The different types of polyamory are defined by their structure. There is hierarchical polyamory, which usually places a dyad (a couple) at the top or heart of this structure. These two people will see each other as their primary partner and therefore place more importance on their relationship with them in comparison to their secondary or ‘satellite’ partners.
Alternatively, egalitarian or non-hierarchical polyamory is ‘flatter’ structure where no partners are considered more or less important than the others. Partners who live together will often see each other as their ‘nesting’ partner and not a primary, to signify the equality in their relationship style.
Some people, like me, choose solo polyamory as their identity. For me, this means that I am open to having multiple committed romantic relationships while not engaging with cohabitation, marriage, babies, etc. I don’t need these social signifiers to show that my relationships have ‘value’. Instead, I’m holding space for myself as my primary partnership while appreciating the love and support that surrounds me.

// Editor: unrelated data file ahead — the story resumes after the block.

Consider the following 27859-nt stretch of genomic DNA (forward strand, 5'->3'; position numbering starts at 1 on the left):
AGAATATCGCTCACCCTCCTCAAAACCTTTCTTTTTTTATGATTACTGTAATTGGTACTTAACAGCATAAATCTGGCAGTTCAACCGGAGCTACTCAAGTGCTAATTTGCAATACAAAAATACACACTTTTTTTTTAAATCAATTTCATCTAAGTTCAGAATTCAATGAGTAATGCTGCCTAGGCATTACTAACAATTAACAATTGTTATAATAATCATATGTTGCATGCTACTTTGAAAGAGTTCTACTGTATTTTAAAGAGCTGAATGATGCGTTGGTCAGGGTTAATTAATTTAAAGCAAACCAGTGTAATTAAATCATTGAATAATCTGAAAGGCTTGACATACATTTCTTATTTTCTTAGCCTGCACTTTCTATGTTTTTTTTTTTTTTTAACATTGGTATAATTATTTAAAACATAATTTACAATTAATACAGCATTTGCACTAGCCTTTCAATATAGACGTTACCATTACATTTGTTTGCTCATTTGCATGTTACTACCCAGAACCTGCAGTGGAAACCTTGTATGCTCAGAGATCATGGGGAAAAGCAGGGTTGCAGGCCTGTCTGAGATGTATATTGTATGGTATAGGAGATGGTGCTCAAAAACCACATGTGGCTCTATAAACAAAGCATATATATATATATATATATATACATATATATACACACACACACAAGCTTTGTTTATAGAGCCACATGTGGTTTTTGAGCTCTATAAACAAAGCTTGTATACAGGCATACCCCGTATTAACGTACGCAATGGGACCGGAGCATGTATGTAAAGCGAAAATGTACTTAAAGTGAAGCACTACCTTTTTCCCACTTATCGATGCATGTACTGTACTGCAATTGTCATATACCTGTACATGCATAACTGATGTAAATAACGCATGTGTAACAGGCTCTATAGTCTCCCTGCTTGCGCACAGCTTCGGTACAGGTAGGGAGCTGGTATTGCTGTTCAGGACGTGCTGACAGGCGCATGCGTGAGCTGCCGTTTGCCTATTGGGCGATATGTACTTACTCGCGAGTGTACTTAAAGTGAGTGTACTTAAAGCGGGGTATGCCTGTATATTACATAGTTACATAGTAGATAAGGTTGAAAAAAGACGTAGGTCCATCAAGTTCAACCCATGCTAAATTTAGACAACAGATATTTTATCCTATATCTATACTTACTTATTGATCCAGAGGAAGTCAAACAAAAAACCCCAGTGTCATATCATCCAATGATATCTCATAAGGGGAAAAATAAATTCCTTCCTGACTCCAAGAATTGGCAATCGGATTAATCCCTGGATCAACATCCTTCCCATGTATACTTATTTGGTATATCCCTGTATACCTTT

My most valued resource for understanding what I want my relationships to look and function like have been these polyamory podcasts. I honestly don’t know where I would be without this incredible array of insight and advice. It seems like every time I hit a bump in the road with non-monogamy, there is a wonderful podcast episode to help me get some perspective on how to approach the situation.
While I find books are good for providing introductory guides or digging in deep on specific topics, to me podcasts feel more comprehensive, up to date and interesting. I really enjoy hearing the conversations that happen with the amazing range of guests and have learnt so much from listening to a variety of experiences and opinions.